B-Side's "People are Alike All Over" drives toms into another sonic snowplow right through the center of town. It's all about this kind of raw power, wherever they can find the right strength of distortion and depth of bass. Esther finds a kind of rhythmic harmony to deliver her lyrics alongside the sliding barre chords. They're decisively defining every change with cymbal bashes as it takes on a life of it's own. Slowing down for a minute just to come back harder swinging arms in larger windmills, the chunks flying, lightning flashing on the edge of cliffs, hair blowing out behind you. This is a sick video. "Gaia" brings the speed of chords wiping out any rest you had in mind, Esther wisely delivers long drawn out psych vocals about those ancient gods while this hardcore metal works itself into a snarling tempo. She's relating her own vocal to an almost gregorian chant sound, like a private hymn before that suicidal battle or heading off adventuring past where the world just ends. The way it used to drop off like a giant cliff.

Get it from TALL PAT.

Friday, February 20, 2015

Bad Daddies on Negative Fun Records - singles club

I just realized Bad Daddies are from Northern California which I wouldn't normally associate with experimental speed punk. What am I talking about? Fast is self explanatory, they routinely manage to jam at least three songs per side but I've been noticing some new elements creeping into their tracks on their latest from the Negative Fun single club. I swear I'm hearing synth in the back of one of these tracks melting down and glitching into digital soup but the way they're playing feedback they have to finally admit they're more than just accidentally standing in front of the amps again.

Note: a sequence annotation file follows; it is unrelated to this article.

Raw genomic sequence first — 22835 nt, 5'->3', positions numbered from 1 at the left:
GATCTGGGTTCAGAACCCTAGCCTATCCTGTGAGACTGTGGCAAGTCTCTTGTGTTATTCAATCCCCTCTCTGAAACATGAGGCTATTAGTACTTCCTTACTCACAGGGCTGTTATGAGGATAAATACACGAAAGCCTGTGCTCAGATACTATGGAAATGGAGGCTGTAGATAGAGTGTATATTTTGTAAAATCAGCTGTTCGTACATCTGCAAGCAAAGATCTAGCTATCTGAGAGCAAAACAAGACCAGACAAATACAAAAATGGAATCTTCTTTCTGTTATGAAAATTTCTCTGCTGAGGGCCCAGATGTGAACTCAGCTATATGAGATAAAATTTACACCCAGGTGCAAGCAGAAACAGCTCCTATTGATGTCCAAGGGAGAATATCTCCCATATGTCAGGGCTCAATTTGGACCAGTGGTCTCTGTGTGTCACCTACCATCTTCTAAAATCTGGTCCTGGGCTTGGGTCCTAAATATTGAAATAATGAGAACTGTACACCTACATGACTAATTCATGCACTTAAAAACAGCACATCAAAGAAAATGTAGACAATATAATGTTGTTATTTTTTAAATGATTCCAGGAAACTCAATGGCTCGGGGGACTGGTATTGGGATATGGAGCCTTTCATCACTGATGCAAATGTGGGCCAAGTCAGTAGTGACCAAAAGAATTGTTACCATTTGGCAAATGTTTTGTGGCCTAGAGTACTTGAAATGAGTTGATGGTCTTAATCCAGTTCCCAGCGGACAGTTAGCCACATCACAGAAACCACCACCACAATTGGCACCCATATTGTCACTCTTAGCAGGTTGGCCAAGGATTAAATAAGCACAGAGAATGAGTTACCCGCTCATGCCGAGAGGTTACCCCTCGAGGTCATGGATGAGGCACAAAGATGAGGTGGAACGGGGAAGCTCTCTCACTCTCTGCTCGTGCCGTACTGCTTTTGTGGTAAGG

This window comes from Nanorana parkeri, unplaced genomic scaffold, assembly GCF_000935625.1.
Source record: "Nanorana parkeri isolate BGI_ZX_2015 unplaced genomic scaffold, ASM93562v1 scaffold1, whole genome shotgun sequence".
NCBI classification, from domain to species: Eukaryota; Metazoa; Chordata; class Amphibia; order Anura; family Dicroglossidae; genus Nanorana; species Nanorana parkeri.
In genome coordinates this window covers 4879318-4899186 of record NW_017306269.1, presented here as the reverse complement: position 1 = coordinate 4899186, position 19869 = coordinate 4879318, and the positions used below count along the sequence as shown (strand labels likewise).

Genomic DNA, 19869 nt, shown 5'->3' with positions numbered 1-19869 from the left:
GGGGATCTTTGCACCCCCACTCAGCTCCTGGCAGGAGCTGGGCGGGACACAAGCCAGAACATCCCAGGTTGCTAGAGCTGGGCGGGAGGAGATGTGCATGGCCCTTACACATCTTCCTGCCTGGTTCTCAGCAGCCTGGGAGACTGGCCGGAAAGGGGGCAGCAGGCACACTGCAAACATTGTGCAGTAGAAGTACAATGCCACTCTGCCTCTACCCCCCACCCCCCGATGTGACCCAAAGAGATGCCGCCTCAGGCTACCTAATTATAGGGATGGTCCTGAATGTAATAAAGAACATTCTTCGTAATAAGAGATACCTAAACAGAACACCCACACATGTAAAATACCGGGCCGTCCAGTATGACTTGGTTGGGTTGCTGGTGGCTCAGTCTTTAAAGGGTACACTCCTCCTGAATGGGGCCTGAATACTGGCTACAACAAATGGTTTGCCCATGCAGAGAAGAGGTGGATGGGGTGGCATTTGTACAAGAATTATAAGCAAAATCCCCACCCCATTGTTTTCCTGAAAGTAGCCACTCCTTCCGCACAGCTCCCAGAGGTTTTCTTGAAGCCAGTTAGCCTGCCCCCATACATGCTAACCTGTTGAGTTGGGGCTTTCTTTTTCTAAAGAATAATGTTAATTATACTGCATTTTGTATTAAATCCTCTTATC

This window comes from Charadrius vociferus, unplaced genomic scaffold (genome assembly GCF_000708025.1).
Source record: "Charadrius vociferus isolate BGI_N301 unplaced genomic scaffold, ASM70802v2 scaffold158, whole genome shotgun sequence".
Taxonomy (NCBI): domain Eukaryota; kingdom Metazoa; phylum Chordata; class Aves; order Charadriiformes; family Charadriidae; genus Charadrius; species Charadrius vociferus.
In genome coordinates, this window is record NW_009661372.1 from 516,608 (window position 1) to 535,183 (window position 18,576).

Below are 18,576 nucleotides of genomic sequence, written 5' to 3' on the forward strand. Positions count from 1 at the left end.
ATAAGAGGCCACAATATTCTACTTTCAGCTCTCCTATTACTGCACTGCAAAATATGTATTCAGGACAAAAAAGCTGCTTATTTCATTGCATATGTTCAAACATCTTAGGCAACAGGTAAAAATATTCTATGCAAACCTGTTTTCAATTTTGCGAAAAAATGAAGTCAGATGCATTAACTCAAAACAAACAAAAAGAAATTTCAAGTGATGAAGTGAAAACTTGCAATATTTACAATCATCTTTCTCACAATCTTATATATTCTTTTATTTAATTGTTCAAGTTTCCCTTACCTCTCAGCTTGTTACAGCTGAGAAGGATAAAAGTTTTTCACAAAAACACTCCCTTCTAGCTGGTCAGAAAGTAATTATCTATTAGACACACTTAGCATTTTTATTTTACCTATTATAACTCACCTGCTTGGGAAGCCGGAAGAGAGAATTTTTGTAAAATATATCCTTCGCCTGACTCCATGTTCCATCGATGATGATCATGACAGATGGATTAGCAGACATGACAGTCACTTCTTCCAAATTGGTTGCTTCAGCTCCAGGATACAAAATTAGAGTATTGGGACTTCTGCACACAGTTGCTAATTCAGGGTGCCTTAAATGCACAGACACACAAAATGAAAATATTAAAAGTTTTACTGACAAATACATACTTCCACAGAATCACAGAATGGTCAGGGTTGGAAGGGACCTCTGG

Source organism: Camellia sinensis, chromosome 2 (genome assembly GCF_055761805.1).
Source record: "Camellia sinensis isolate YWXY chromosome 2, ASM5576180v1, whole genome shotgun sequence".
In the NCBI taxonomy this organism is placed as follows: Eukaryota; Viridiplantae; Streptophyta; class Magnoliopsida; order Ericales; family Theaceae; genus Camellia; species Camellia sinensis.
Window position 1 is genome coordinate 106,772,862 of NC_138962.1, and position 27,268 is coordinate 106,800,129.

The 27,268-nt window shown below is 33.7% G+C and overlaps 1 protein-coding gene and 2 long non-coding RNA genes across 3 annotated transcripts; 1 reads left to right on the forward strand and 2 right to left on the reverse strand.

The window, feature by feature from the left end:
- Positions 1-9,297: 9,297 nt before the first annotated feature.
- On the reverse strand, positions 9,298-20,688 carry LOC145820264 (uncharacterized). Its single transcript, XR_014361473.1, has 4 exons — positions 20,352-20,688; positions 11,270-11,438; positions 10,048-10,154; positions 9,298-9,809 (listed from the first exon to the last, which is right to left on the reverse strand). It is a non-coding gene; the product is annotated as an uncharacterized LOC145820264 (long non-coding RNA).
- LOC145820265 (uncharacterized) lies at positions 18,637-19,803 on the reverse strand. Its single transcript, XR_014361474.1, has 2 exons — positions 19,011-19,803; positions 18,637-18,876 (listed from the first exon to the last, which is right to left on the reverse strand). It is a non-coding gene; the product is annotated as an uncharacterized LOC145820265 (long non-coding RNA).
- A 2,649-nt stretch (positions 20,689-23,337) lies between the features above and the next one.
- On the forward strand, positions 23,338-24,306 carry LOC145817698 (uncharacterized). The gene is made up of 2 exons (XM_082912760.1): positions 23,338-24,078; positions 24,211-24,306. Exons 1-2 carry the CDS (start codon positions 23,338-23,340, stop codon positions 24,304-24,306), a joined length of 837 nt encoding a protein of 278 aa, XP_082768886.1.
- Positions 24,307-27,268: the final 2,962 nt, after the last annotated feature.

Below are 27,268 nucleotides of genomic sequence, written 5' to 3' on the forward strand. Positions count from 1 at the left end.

A-Side's "You Ain't Right" plows in with boosted shimmery frequency cymbals and a guitar distortion that has gaping holes in it, you can see right through this gurgling crunch. Camylle has a hefty delay echo on her vocal as well as they wrangle feedback into some kind of squealing solo, between the hot crackle, using a high hat like a snare. Impossible to lose Camylle in any of these mixes, this thing grows faster and faster pushing their limits, with one last yell from the depths of this punk chasm of "You Ain't Right!" and the beat ends letting the sweet sound of feedback collapse in on itself. One song on a whole side? What are they in their psych period? Is this a Phish cover?